Reviewed October 31st, 2006 @ 02:44PM
Ambient Findability by Peter Morville took me back to my days of college. I initially purchased this book due to it’s high reference from other respected designers and developers. My first inclination was that the book would be about SEO or something along those lines. Though the book was small, it packed a big punch of information! I was pleasantly surprised at what this book had to offer.
This book went much deeper than I expected. As a disclaimer, I had many of my coworkers laugh when I told them the title of the book I was reading. However, I had a quick response as to what the book contained as the author quickly defines both ambient and findability. The author starts by giving background to how we come to find things. Not just as humans, he takes it to an even smaller scale discussing how ants find their way during their long journeys. Though this may seem odd, it helps to really put things into perspective. How do we find things? Do we all find things the same way? In relation to the web — what words or phrases do we use to find things? Do we use broad terms or more specific (long tail) terms?
This book is very tough to review, as I felt it was packed with so much information. The only way for me to really elaborate would be to put it into context, and by that time you could have read the book. The information packed in this book has really opened me up to an array of new questions related to searching. Outside of the context of the web, how do people find things? Inside of the web, how do people find things? I constantly monitor our analytics at Barbour Publishing, Inc. and watch how people find us, and where they go from there. Did they get the answer they were seeking? Was their search relevant? What terms did they use? What order were the terms? What punctuation is used? What did some of the other similar searches look like? What did their other searches look like? What did the spellings look like? So many aspects to look into — and then refine to make sure people can find the information they are seeking. Sometimes simple ‘like’ queries aren’t enough. Sometimes the index needs to be refined to incorporate stopwords, mis-spellings, aliases, and other pertinent information. Understanding the core principles, findings, and research will help you build a strong foundation and core.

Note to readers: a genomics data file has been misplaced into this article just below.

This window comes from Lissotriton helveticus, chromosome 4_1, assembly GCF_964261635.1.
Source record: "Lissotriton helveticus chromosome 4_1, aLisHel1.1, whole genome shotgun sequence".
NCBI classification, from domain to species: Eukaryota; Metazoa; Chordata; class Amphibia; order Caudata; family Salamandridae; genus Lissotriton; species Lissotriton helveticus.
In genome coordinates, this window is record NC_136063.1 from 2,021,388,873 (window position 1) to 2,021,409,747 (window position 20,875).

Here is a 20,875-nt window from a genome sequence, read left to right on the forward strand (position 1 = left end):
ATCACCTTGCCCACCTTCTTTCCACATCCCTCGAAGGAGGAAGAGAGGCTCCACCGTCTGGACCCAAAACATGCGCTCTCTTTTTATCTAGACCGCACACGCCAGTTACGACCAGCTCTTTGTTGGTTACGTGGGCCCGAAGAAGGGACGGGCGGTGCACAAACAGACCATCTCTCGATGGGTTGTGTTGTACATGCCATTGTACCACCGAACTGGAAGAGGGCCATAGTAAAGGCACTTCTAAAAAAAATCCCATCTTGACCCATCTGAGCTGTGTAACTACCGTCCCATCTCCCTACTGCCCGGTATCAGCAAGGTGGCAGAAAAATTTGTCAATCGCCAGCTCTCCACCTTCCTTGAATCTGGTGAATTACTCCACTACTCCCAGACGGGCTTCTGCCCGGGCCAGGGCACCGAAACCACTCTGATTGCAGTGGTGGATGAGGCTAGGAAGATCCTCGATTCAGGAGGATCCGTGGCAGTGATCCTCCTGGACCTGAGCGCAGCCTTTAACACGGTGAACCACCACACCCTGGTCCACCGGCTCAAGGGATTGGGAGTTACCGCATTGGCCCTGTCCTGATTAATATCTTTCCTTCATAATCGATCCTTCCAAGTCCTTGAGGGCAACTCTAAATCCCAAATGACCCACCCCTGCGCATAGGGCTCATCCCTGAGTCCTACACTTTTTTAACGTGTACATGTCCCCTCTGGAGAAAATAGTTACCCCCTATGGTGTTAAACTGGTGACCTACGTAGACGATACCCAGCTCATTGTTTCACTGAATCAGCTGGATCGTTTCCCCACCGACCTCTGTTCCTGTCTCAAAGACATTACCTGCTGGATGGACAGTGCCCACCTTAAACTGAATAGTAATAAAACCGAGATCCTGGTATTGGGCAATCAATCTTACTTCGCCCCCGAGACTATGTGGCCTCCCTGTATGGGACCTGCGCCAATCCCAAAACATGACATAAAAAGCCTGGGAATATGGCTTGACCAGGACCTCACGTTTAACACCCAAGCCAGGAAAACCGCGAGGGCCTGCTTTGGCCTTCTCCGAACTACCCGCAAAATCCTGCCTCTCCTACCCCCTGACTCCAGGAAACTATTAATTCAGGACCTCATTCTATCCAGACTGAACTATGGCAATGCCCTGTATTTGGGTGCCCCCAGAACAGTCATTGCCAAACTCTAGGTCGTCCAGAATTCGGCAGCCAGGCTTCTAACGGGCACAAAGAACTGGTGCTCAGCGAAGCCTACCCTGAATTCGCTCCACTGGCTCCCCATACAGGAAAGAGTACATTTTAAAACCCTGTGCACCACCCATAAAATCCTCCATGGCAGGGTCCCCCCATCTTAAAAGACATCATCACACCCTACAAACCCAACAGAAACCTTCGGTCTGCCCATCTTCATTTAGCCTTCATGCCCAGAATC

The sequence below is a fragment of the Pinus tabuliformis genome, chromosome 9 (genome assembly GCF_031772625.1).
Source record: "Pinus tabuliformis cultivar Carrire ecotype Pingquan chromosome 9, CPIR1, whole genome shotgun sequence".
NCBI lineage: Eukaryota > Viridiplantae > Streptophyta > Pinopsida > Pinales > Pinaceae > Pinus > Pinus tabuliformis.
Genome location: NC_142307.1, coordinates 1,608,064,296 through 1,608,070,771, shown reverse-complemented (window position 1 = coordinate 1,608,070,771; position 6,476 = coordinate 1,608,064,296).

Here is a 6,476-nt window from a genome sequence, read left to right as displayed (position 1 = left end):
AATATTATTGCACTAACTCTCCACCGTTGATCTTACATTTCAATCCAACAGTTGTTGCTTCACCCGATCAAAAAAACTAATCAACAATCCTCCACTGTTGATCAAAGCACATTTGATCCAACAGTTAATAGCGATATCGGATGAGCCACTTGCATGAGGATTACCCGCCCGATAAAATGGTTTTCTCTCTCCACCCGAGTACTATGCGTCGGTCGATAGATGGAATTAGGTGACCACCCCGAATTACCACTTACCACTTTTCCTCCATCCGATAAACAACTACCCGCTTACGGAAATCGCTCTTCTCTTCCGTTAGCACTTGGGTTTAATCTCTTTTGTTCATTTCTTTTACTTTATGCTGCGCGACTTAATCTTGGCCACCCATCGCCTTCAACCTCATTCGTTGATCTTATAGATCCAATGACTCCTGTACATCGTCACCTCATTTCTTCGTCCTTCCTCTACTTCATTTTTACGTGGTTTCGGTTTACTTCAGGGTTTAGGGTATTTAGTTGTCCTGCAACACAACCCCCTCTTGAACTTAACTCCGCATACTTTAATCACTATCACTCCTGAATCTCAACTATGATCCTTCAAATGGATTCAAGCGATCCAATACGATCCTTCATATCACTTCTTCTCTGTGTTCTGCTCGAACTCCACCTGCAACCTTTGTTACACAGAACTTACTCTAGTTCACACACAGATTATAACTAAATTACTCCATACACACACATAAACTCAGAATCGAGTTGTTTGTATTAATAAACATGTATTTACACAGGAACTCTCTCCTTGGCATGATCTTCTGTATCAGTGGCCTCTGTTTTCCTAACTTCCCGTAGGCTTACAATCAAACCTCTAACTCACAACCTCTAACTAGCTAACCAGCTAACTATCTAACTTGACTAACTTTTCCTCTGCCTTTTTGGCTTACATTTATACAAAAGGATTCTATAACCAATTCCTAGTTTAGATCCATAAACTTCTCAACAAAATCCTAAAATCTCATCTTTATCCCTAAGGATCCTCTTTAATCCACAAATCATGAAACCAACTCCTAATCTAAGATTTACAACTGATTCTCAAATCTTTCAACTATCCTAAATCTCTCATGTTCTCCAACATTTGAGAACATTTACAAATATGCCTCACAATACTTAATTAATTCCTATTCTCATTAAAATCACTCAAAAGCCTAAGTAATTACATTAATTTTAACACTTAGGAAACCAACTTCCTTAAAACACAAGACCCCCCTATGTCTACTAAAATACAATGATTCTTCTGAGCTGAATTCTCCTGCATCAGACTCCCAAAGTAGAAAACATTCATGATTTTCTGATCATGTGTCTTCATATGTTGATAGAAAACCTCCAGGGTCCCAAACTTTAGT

I have found this to be extremely valuable and applicable to web development and answering the deeper questions. As stated earlier, this book is rather small in size but packs a big punch content wise. The author avoids ‘fluff’ or trying to tell stories, and simply dives into the core (which is sometimes even scary) — which is often times backed by a significant amount of research and supplemental resources.
Though this book is not directly related to web development — the lessons learned here can be applied to that medium. If you are a web developer, SEO expert, or simply want to know how people find things (and their decision process) — then this a book for you.
The book is very well written, very easy to read, and follows a logical progression.